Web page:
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The Namibian
Thu 21 Aug 2014
 • REVOLUTIONS lead nowhere. The book Animal Farm says it all. We are at the time when laws are now being changed, just as the animals changed the laws, “all animals are equal but some are more equal than others” . I cannot make sense of these changes. Wil
 • WHY not introduce Basic Income Grant as a constitutional right? Because nowadays one cannot live anymore without at least a certain small amount. Life is BIG.
 • USAKOS Town Council, thanks for cleaning the town. Keep it up. – Legend
 • THIS is how our country is. Everybody, including the minister of transport, are still in their positions, except Theo Namases of Air Namibia who was suspended. Even the ACC is afraid to investigate. Everything is quiet. Why? The President and Prime Mini
 MATHEW Mumbala, your statement in The Namibian to Venaani shows why the people are still living in shacks after 24 years of independence under the Swapo government. That mentality won’t change anything.
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1. It's a power grab

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FRONT PAGE | 2010-02-04
Half of all Namibians unemployed
JO-MARÉ DUDDY
ONE out of every two Namibians in the country is jobless, Government has confirmed in its latest labour force survey.
The Namibia Labour Force Survey (NLFS) 2008 shows that 51,2 per cent of all Namibians are unemployed. This includes people who are looking for a full-time job and people who have given up trying to find work.
Labour and Social Welfare Minister Immanuel Ngatjizeko had already signed the report last September, but has yet to officially release it.
The survey, of which The Namibian has a copy, shows that 58,4 per cent of women in Namibia are unemployed, while over 40 per cent of men are jobless.
'The NLFS 2008 overall unemployment rate (broad definition) is 51,2 per cent which is relatively higher than 36,7 per cent estimated in 2004,' it states.
This figure may already be higher as it does not include the retrenchments of last year due to the recession, economists have warned.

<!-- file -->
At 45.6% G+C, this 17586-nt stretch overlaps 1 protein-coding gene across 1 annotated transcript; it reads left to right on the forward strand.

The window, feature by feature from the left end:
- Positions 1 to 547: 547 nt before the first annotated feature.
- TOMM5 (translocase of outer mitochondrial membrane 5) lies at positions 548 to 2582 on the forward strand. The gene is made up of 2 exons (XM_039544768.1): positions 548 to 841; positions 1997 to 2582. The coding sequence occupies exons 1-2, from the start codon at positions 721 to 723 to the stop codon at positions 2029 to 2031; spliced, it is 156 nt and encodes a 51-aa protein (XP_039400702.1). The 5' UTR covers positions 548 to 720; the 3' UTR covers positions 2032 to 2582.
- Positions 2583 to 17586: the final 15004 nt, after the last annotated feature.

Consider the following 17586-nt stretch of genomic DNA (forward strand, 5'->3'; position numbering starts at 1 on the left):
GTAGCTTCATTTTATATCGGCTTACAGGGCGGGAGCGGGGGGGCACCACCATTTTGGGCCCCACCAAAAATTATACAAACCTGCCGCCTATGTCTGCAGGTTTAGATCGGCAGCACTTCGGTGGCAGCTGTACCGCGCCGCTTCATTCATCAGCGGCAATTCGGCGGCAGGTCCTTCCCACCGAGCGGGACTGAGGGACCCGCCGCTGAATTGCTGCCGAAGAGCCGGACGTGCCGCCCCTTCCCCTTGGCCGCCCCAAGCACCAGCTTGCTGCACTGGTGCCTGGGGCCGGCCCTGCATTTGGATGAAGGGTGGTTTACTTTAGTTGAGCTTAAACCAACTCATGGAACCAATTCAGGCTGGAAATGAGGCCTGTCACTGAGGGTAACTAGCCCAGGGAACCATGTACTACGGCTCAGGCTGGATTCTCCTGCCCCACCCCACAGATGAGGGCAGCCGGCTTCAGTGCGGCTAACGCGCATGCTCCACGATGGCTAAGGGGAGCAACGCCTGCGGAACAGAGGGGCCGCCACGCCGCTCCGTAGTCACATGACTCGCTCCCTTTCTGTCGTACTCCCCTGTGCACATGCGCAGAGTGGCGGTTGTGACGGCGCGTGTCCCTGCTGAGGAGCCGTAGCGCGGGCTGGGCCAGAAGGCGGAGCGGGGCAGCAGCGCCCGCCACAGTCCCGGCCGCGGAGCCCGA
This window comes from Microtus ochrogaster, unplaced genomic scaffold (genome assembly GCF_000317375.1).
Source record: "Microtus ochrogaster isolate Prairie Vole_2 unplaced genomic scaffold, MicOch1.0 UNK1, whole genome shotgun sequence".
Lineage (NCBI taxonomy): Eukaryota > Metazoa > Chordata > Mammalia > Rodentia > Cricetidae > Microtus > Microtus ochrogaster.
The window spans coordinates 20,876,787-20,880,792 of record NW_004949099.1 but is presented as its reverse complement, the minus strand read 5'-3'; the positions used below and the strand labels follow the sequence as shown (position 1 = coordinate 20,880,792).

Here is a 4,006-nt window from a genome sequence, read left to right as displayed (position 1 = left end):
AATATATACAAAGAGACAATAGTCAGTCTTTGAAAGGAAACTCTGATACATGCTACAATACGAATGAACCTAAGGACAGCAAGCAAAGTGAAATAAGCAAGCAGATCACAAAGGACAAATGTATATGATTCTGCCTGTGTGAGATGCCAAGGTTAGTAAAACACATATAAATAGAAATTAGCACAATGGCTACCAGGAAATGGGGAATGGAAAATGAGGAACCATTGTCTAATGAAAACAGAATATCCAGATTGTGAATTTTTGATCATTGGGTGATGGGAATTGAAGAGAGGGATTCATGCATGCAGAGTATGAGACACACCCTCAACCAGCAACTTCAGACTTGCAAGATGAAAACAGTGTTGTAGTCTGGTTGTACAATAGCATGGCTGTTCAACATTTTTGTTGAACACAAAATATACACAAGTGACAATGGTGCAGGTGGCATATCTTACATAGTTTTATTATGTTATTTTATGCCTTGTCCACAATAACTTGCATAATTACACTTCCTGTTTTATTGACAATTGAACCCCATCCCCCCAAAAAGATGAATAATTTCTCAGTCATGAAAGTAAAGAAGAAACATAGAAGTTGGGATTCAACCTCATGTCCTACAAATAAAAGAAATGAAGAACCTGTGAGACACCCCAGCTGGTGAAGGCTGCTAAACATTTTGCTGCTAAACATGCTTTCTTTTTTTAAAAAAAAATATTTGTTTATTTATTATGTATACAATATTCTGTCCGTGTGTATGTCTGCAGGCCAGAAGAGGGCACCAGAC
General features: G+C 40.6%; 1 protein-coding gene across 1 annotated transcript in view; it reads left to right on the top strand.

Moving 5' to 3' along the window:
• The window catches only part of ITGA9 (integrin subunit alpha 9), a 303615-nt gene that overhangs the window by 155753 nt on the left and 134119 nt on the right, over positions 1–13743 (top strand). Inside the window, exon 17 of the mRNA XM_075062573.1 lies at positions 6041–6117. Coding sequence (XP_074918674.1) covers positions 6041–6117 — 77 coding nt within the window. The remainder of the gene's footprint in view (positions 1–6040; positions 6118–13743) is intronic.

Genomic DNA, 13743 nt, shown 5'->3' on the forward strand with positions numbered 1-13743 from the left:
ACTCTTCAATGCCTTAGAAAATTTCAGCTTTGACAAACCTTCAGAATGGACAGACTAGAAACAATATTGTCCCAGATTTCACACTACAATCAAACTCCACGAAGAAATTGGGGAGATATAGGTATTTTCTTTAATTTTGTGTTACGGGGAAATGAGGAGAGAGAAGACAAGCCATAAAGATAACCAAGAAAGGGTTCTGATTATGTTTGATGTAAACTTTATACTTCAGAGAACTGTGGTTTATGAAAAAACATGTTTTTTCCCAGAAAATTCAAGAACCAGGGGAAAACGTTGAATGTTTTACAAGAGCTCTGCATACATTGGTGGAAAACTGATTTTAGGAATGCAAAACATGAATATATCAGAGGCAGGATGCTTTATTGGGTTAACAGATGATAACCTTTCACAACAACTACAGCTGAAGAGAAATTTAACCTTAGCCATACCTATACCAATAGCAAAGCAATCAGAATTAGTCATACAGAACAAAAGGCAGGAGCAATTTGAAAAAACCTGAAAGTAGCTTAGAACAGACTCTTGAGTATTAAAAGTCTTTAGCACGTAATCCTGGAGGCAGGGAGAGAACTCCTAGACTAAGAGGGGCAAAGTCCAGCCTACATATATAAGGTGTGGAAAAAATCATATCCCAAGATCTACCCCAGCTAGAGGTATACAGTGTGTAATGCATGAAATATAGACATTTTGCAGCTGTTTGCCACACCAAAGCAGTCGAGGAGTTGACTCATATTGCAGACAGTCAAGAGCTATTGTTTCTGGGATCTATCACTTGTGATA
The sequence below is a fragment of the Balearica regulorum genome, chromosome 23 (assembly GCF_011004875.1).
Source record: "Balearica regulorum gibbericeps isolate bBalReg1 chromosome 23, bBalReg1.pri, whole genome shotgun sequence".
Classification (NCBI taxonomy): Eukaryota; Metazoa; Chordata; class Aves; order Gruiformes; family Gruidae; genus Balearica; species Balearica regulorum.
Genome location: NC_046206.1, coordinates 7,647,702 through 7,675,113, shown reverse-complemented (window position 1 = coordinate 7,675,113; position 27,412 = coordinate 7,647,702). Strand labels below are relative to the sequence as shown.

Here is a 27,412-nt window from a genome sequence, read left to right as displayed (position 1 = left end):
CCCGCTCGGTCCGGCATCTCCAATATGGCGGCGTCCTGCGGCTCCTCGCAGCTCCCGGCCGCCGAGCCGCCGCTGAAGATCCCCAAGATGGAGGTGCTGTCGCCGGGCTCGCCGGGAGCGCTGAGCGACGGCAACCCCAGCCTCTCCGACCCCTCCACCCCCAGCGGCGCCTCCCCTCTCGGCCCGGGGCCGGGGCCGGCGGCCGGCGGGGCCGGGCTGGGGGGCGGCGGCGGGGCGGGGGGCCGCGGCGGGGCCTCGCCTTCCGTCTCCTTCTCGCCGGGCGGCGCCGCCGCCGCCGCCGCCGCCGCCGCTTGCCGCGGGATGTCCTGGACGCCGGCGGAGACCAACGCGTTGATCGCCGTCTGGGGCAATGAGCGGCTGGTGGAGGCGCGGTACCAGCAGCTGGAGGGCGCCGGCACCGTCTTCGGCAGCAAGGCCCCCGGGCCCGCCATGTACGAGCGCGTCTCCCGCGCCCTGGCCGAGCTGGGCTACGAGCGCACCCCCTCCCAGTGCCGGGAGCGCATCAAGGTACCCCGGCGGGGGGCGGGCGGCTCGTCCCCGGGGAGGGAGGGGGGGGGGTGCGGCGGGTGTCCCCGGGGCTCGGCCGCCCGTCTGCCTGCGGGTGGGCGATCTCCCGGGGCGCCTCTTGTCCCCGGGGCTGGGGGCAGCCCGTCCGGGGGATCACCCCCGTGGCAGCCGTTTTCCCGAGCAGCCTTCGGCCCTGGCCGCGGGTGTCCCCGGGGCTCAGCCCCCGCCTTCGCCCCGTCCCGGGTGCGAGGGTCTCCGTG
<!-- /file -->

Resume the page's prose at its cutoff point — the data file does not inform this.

Labour expert Herbert Jauch estimates that broad unemployment in Namibia could currently run as high as 55 per cent.
A breakdown of the NLFS statistics paints a dark picture, particularly for young people in the country.
More than 60 per cent of Namibians between the ages of 15 to 34 can't find work.
In the group for 15 and 19 years, more than 83 per cent are unemployed. More than 67 per cent of Namibians between 20 and 24 years are stranded without employment.
For those between the ages of 25 to 29, more than 53 per cent are jobless, while 46 per cent of people between 30 and 34 years share the same predicament.
For Namibians of 50 years and older, the broad unemployment rate is 35 per cent.
Omusati has the highest unemployment rate at 78,6 per cent in the country, followed by Ohangwena with 76,4 per cent.
Unemployment in the other regions stands at 70 per cent in Kavango, 68,6 per cent in Oshikoto, 65,6 per cent in Caprivi, 50,4 per cent in Kunene, 48,8 per cent in Oshana, 48,2 per cent in Omaheke, 43,8 per cent in Otjozondjupa, 38,6 per cent in Hardap, 33,5 per cent in Khomas and 32,6 per cent in Erongo.
Nearly 65 per cent of those living in rural areas are jobless, while more than 36 per cent in towns are stuck without work.
The report further shows that more than 72 per cent of jobless people have been unemployed for two years or more.
Subsistence farming are the only hope for many, as the majority of households, more than 72 per cent, have no secondary source of income.
The survey also gives the latest figures for unemployment in Namibia according to the strict definition. The strict definition of unemployment looks only at people who take active steps to find work.
According to the Namibia Labour Force Survey 2008, the strict unemployment rate in the country has climbed steadily since 2000, when it was 20,2 per cent. In 2004 it reached 21,9 per cent, only to spiral to 29,4 per cent in 2008.
In his preface, Minister Ngatjizeko describes the survey as 'by far superior in scope and quality to any that has been available previously, in particular that it incorporated a detailed module on informal sector and informal employment'.
'Apart from informing the public about the state of employment in Namibia, the survey results, and in particular the unemployment rate, should provide a basis for the evaluation and analysis of the macro-economic policies of the country. The results will also be essential in the design and evaluation of overall government policies aimed at promoting and creating employment,' Ngatjizeko says.
The Minister told The Namibian yesterday afternoon that the NLFS 2008 will probably be launched and published within the next two weeks.
Asked why he has kept the contents of the report secret for four months, Ngatjizeko said he couldn't recall that he had the report in September already.
'I also had a lot of other things to do,' he said.
The Tender Board on Monday announced in the Government daily New Era that companies making use of foreign unskilled and semi-skilled workers will, without exception, no longer qualify for Government tenders.
It follows Finance Minister Saara Kuugongelwa-Amadhila's statement at the opening of the Tender Board a fortnight ago, saying that a review of the Tender Board Act was long overdue as it did not address certain new developments in the country.
She specifically wanted the review to follow up on successful bidders' commitment to affirmative action, job creation and the sourcing of local products.
jo-mare@namibian.com.na

         


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